Mirrors, windows and books for all
By Karen MacPherson
Diversity is much more than a hashtag in the world of children’s and teen literature these days. There is a growing effort by publishers, librarians and others to ensure that all kids have access to books that offer them windows to different worlds outside their own, while also providing mirrors that reflect their own experience.
Galvanized by the recent “We Need Diverse Books” movement, the children’s and teen literature world also has been inspired by essays written by the late Walter Dean Myers, the third National Ambassador for Young People’s Literature, and his son Christopher Myers. Published in The New York Times Book Review in March 2014, these essays pointedly noted that the lack of diversity in books for kids had first been highlighted decades ago, and decried the fact that so little had changed since then.
Statistics kept by the Cooperative Children’s Book Center at the University of Wisconsin underline that fact. The latest statistics show that of the more than 3,400 books the CCBC received from publishers, only a sliver were by African-American, Latino, Asian or American Indian authors or illustrators, or featured characters of those races or ethnicities.
As Walter Dean Myers wrote in his 2014 essay, “books transmit values. They explore our common humanity. What is the message when some children are not represented in those books? Where are the future white personnel managers going to get their ideas of people of color? Where are the future white loan officers and future white politicians going to get their knowledge of people of color? Where are black children going to get a sense of who they are and what they can be?”
While children’s literature experts agree there still is a very long way to go, there has been some progress towards diversifying the kinds of books written and published for kids and teens. For example, “We Need Diverse Books” isn’t just a slogan, but has been transformed into an organization that publishes lists of recommended books and also has created a new award, The Walter – named for Walter Dean Myers – to recognize and celebrate the best books by diverse authors. The first award was given earlier this year to Jason Reynolds and Brendan Kiely for their teen book, All American Boys.
While the major publishers of children’s and teen books remain a largely white workforce, a number of them are actively attempting to diversify their offerings for kids and teens. Professional review journals like School Library Journal are actively recruiting more reviewers of color and diverse backgrounds in an effort to offer a fresh take on children’s literature. Meanwhile, Kirkus Reviews now is noting in each kids’ or teen book review the race of the characters, in part to underline the fact white characters remain the majority in children’s books, even as the United States is fast becoming “majority-minority.”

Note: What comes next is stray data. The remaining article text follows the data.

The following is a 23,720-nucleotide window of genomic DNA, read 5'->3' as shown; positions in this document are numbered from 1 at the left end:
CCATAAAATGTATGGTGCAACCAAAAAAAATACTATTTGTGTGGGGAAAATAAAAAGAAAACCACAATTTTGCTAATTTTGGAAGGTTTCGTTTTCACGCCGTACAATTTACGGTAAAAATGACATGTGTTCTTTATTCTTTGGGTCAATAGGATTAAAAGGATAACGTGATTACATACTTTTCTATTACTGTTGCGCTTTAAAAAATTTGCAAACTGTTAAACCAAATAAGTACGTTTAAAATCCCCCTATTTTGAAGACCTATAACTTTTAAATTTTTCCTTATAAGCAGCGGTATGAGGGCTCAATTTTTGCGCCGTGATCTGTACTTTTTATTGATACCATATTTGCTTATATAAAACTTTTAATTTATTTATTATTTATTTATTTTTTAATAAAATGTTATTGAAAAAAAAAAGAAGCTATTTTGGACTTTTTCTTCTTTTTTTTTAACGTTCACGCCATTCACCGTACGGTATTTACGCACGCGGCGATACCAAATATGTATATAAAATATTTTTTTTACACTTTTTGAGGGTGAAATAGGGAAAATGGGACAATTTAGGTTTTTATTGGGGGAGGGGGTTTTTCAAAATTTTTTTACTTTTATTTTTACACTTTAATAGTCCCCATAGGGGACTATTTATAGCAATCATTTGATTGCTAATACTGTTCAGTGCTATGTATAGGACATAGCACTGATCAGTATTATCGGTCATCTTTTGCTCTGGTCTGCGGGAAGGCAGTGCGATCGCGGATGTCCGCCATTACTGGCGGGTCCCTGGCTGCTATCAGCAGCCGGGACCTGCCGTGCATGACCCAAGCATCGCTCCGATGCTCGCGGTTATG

Other hopeful signs include the recent winners of some of the most prestigious children’s literature awards. In 2015 Dan Santat, who is of Thai descent, won the Caldecott Medal for his book The Adventures of Beekle, while Kwame Alexander, an African-American, won the Newbery Medal for The Crossover. This year Matt de la Pena became the first Latino male to win the Newbery Medal for his picture book Last Stop on Market Street, while the Caldecott Medal went to Sophie Blackall for Finding Winnie. While Blackall is white, the number of women who have won the Caldecott Medal remains much smaller than men; the last woman to win the Caldecott Medal was Erin Stead in 2011.
In addition the American Library Association sponsors an array of awards designed to promote diversity in children’s and teen books. There’s the Coretta Scott King Award for books by African-American authors and illustrators, the Pura Belpre Award for books by Latino authors and illustrators, the Schneider Family Book Award for books about “the disability experience” for kids and teens and the Stonewall Book Awards for books featuring LGBTQ characters. Other ALA-associated awards focus on books created by American Indians as well as Asian-Pacific Islanders.
At our Library we purchase all of the ALA award-winning books and spotlight those and other books by diverse authors and illustrators (including books on the We Need Diverse Books lists) in our displays. We also try to promote these books to kids and their parents, following the idea that young readers benefit from both windows into other people’s experiences and mirrors that reflect their own lives.
In fact libraries have a key role to play in the effort to ensure diversity in books for kids and teens. As Matt de la Pena said in his Newbery Medal acceptance speech in June, “librarians: In a time when some people build walls, you give young people the tools they need to tear them down.”
This article appeared in the August 2016 edition of the Takoma Park Newsletter. The Takoma Park Newsletter is available for download here.